THE CHOICES YOU make about how you live your life can sometimes feel like an endless series of cost-benefit assessments. But among everything else vying for your attention, you should maintain one non-negotiable: You can’t afford not to stay in shape. Yes, there are upfront costs: Workouts take time, gyms charge money, and eating healthy can cost a little of both. But study after study (after study!) shows that by staying active, you’ll feel better physically and mentally. You can feel stronger, fitter, gain an improved outlook—and maybe even add years back to your life.
It doesn’t even take all that much to get started. The CDC recommends that adults aim for at least 150 minutes a week of moderate-intensity aerobic physical activity—or even half that if you’re more “vigorous” about it. You should also include some muscle strengthening activities at least twice a week. Do the math, and that’s an investment of only about 20 minutes a day—and less if you’re hustling.
Depending on what you make and how hard you have to work to do it, though, even that amount of time might feel too costly. According to a 2021 report in the Journal of Physical Activity based on data from 2018, lower income households participate in physical activities at a far lower rate than higher income households. Participation rates are also lower among Blacks and Hispanics compared to whites. “Generally, adults of higher socioeconomic status report more leisure-time physical activity than adults of lower SES,” says Geoffrey Whitfield, Ph.D., Team Lead for the Epidemiology and Surveillance Team at the CDC’s Physical Activity and Health Branch. “We see this with both income and education, two common indicators of SES.”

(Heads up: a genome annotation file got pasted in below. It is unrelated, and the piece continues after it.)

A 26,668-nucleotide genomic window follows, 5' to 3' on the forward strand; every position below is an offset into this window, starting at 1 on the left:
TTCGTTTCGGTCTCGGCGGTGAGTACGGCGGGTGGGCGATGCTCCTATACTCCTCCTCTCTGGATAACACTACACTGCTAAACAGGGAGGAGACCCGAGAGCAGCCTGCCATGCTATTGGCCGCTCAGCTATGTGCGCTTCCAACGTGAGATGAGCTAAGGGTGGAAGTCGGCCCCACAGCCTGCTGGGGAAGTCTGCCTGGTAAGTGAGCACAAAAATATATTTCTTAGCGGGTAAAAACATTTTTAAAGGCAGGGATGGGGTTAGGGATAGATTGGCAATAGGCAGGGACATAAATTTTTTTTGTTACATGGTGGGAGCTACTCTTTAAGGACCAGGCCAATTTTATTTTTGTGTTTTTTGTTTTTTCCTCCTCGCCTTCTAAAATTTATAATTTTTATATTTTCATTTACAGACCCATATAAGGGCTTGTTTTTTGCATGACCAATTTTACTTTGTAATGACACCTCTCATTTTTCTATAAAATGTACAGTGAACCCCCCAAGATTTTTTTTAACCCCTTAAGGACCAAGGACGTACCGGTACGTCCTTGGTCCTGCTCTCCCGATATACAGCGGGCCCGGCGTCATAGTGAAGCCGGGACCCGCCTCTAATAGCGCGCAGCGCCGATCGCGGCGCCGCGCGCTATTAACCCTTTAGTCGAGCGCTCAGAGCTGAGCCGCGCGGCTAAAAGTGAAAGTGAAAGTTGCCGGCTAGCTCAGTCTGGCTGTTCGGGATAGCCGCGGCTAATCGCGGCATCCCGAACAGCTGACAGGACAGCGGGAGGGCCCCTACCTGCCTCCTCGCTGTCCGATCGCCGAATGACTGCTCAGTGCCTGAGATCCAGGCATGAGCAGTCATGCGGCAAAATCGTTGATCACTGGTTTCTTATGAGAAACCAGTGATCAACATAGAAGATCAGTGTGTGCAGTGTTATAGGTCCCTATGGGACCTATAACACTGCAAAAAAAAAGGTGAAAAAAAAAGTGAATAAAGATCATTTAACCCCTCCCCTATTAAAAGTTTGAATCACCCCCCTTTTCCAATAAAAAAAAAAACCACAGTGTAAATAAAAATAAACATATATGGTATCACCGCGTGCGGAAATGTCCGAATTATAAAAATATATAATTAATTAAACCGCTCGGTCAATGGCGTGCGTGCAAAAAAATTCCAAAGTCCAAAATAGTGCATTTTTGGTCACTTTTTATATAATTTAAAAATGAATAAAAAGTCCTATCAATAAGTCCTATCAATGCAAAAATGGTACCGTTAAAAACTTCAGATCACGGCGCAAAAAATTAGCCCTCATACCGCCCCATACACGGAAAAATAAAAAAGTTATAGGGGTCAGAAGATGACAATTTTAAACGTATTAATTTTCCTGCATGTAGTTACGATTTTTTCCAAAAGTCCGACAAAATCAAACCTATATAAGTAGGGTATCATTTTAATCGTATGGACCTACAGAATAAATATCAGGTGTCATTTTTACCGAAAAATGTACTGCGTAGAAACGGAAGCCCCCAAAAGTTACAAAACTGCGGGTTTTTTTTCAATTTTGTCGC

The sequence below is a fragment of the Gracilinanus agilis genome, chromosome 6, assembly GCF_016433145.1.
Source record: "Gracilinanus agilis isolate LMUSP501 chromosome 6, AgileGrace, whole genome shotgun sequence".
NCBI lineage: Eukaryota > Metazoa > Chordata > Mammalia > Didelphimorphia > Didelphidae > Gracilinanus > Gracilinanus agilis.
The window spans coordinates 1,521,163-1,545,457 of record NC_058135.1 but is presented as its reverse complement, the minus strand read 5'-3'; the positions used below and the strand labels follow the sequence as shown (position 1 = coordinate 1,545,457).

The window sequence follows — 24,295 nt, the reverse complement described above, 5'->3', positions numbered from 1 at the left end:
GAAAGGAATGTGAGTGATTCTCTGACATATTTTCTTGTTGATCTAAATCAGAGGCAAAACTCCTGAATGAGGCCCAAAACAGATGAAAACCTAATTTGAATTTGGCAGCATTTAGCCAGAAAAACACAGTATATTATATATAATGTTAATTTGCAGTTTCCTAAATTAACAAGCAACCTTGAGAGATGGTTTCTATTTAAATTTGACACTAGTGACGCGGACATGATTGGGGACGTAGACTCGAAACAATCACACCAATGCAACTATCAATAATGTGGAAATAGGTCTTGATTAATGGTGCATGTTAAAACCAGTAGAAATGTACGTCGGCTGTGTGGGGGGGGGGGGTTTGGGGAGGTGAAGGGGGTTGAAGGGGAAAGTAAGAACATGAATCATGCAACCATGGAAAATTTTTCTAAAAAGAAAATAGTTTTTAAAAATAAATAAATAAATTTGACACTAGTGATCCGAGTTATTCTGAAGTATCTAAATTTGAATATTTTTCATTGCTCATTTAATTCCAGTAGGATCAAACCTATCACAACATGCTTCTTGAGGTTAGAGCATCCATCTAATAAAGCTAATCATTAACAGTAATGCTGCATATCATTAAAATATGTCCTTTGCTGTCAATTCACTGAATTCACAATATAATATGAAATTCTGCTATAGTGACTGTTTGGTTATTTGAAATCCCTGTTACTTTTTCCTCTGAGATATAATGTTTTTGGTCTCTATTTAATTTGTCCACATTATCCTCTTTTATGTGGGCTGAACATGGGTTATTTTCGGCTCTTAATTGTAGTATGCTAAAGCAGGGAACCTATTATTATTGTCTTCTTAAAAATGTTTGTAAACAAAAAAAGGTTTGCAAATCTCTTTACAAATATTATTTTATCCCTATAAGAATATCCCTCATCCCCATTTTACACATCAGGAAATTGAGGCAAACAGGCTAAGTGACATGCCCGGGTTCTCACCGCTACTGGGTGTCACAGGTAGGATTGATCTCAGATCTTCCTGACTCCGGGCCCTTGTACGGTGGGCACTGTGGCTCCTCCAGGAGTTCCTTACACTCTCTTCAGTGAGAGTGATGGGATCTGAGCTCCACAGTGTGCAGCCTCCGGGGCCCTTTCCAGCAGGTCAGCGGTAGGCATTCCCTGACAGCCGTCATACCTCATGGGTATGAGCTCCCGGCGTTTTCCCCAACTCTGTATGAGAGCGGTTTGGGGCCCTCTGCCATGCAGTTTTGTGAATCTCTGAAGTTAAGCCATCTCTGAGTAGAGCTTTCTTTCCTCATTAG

A recent survey of 2,113 people by fitness consumer insight firm ClubIntel had similar results. Two-thirds of respondents considered themselves to be generally “active,” meaning they were engaging in physical activity outside of their jobs. Not surprisingly, those making the most money tended to exercise the most often. In households making north of $150,000, for instance, 78 percent of people claimed to be active. In those making $50,000 or less, that rate drops to 58 percent. Among people who are unemployed, only about half reported that they were active.
Such challenges are very real. And even if you somehow make more, there are other demands from family, friends, and work conflicts to consider. Rich or not, married or single, old or young, we all have our own pinch points when it comes to exercise. Yet there are people who have figured out how to prioritize exercise anyway. Their trick is to identify the biggest personal challenge, and then find a way around it.
Men’s Health talked to four men from a range of income levels who have learned that the answer isn’t always to spend more on fitness, but to make the most with what you’ve got. Some may have pricey life hacks, but the underlying solution—be